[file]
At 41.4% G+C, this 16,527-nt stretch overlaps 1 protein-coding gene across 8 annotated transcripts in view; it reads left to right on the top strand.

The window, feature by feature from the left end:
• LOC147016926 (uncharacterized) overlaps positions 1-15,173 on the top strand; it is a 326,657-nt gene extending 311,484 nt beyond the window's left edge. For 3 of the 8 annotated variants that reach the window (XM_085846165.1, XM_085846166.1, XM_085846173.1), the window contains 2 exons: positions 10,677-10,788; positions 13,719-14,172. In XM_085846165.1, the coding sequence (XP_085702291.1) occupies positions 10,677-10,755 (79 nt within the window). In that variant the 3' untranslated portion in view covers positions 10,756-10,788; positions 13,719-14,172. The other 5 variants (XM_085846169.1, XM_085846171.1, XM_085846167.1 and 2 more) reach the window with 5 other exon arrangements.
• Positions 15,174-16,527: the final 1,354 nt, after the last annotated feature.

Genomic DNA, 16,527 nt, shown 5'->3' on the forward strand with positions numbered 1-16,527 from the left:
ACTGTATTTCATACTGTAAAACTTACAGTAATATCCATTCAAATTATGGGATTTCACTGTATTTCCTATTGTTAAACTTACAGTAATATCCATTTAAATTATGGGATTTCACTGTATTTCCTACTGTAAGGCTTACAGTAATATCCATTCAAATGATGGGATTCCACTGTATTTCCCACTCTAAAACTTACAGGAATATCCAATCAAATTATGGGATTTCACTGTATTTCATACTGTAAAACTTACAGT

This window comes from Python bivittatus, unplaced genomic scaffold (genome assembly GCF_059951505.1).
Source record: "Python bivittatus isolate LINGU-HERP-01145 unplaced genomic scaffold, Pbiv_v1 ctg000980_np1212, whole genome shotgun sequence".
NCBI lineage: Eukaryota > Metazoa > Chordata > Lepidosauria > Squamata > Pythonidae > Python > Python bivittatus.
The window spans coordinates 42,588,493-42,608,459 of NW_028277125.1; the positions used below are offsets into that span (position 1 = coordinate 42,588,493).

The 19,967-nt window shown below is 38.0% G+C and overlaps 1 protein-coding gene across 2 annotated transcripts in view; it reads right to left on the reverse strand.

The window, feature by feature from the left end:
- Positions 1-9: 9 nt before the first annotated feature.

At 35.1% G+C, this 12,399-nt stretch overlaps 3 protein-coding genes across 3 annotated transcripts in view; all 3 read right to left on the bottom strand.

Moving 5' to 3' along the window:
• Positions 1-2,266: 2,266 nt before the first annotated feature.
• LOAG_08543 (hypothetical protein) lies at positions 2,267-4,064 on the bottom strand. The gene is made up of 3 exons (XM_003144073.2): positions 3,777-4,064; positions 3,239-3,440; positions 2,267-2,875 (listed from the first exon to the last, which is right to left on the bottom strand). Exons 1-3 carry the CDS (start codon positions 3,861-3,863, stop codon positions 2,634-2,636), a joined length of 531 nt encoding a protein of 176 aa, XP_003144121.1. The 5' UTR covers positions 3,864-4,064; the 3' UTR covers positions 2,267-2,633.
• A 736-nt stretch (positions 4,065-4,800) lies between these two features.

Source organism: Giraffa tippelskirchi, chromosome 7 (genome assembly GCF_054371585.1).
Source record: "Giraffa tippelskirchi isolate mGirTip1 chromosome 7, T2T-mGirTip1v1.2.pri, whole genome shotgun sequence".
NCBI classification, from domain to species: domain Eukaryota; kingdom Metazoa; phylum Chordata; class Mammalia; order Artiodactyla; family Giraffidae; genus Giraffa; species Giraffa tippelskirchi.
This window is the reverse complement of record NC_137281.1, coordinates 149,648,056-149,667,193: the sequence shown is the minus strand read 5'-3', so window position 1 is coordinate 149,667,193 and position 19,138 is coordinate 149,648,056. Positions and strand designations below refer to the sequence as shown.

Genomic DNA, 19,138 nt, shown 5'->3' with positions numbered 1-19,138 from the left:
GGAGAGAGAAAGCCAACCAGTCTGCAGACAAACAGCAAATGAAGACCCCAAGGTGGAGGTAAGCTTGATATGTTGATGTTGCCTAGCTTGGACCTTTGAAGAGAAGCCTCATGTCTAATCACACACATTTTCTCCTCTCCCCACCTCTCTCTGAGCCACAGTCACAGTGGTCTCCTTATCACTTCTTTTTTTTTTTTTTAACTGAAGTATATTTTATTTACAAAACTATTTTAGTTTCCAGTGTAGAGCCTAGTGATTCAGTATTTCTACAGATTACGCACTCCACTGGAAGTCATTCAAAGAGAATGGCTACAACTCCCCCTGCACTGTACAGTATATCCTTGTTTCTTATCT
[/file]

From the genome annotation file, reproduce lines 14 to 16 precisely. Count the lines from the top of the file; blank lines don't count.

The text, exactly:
At 35.1% G+C, this 12,399-nt stretch overlaps 3 protein-coding genes across 3 annotated transcripts in view; all 3 read right to left on the bottom strand.

Moving 5' to 3' along the window:
• Positions 1-2,266: 2,266 nt before the first annotated feature.